Maryland's James Franklin close to taking Vanderbilt job

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By Eric Prisbell
Washington Post Staff Writer
Tuesday, December 14, 2010; 10:27 PM

James Franklin, the Maryland football program's offensive coordinator and head coach-in-waiting, is close to becoming Vanderbilt's next head coach, according to two sources close to Franklin with knowledge of the contract negotiations.

Franklin's departure would be a significant move in what promises to be a critical winter for Maryland's football program and for first-year Athletic Director Kevin Anderson, who faces decisions about the program's future and about the coach he wants to steward the team.

It remains to be seen whether Anderson can make a last-ditch effort to entice Franklin to stay before he signs with Vanderbilt. Vanderbilt reached out to Franklin and individuals close to him Monday evening, said sources, who said the sides were expected to enter negotiations Tuesday.

Franklin, a 38-year-old high-energy, well-respected recruiter, has never been a head coach. In February 2009, he signed a deal to become Maryland's head coach-in-waiting, and he will be owed $1 million if he remains at the school and is not named head coach by January 2012.

With Franklin expected to leave, Maryland Coach Ralph Friedgen will receive a true indication of his job security from Anderson, who announced Nov. 18 that Friedgen would return for the final year of his contract in 2011. Anderson's decision about whether to extend Friedgen's contract - as Friedgen wants - likely will no longer be complicated by Franklin's in-waiting status but will be influenced by several other factors.

Friedgen is fresh off a resurgent season that saw the Terrapins (8-4) orchestrate the second-biggest turnaround in the country. After leading the Terrapins to their seventh bowl game in his 10-year tenure, he was named ACC coach of the year for a second time (the first was in 2001). Maryland will have a chance to challenge for the ACC's Atlantic Division title next year with a strong group of returning players, led by conference rookie of the year and starting quarterback Danny O'Brien.

On the other hand, Friedgen, 63, is not considered the same caliber of recruiter as Franklin, who had strong working relationships with many area coaches and was instrumental in O'Brien choosing Maryland. Franklin's expected departure could have ramifications on Maryland's current recruiting class, which is expected to rank among the nation's top 50 unless Franklin's departure causes some players to change their minds.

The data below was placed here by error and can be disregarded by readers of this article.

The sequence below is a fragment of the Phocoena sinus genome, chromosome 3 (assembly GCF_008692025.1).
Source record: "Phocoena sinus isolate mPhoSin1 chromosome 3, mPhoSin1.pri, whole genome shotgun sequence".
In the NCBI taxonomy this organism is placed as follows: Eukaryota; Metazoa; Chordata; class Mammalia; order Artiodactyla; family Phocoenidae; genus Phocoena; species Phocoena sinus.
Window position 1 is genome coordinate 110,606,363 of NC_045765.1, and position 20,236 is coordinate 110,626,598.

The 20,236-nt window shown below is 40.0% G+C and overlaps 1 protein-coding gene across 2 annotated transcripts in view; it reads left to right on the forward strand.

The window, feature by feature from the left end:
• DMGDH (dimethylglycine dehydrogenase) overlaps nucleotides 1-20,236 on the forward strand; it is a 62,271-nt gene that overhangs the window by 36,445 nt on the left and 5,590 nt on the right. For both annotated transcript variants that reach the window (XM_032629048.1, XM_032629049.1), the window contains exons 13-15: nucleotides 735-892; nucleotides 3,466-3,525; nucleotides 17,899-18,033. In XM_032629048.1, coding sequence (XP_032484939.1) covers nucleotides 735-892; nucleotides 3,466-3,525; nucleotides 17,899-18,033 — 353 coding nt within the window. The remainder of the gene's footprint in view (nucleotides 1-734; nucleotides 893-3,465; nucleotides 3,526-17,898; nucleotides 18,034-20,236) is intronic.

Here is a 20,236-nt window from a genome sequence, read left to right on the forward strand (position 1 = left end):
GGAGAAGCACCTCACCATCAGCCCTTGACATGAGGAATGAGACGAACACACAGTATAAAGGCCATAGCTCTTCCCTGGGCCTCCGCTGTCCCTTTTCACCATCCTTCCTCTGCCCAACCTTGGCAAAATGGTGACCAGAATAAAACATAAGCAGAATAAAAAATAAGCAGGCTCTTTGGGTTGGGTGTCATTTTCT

Also, while Maryland returned to success on the field, season ticket sales declined for a fifth straight year. Maryland has fallen more than $500,000 short of season ticket sales projections each of the past two seasons. And fans filled Byrd Stadium to 75 percent capacity only once this past season.

Perhaps as a result, Maryland, despite finishing in a three-way tie for third place in the ACC, dropped to the eighth slot in the ACC bowl selections. The Terrapins will play East Carolina (6-6) in the Military Bowl at RFK Stadium on Dec. 29. John Donovan, Maryland's running backs coach, is considered a favorite to assume offensive coordinator duties in the bowl game.

Franklin impressed Vanderbilt officials after two in-person interviews with them. He emerged as one of two finalists - the other being Stanford offensive coordinator Greg Roman - before the school made a long-shot attempt to land Auburn offensive coordinator Gus Malzahn late last week.

A source familiar with the search said Malzahn verbally accepted Vanderbilt's offer that would have paid him close to $3 million annually over the weekend but that further contract negotiations prevented the move from becoming official at that time. Malzahn withdrew from consideration Monday, and Auburn more than doubled his salary (from $500,000 to about $1.3 million per year), according to ESPN.com.

David Williams, Vanderbilt's vice chancellor for athletics, was enamored of Franklin since meeting him while Franklin worked as Kansas State's offensive coordinator in 2006 and 2007. Franklin would become the first African-American head coach of any sport at Vanderbilt.

"Even back then, he was putting into motion a plan of what it would take to be a head coach," Williams said in a telephone interview last week. "The other thing is, we were aware that he is the coach-in-waiting at Maryland. Obviously, somebody else has recognized some of the same things that we recognized."

Staff writer Steve Yanda contributed to this report.


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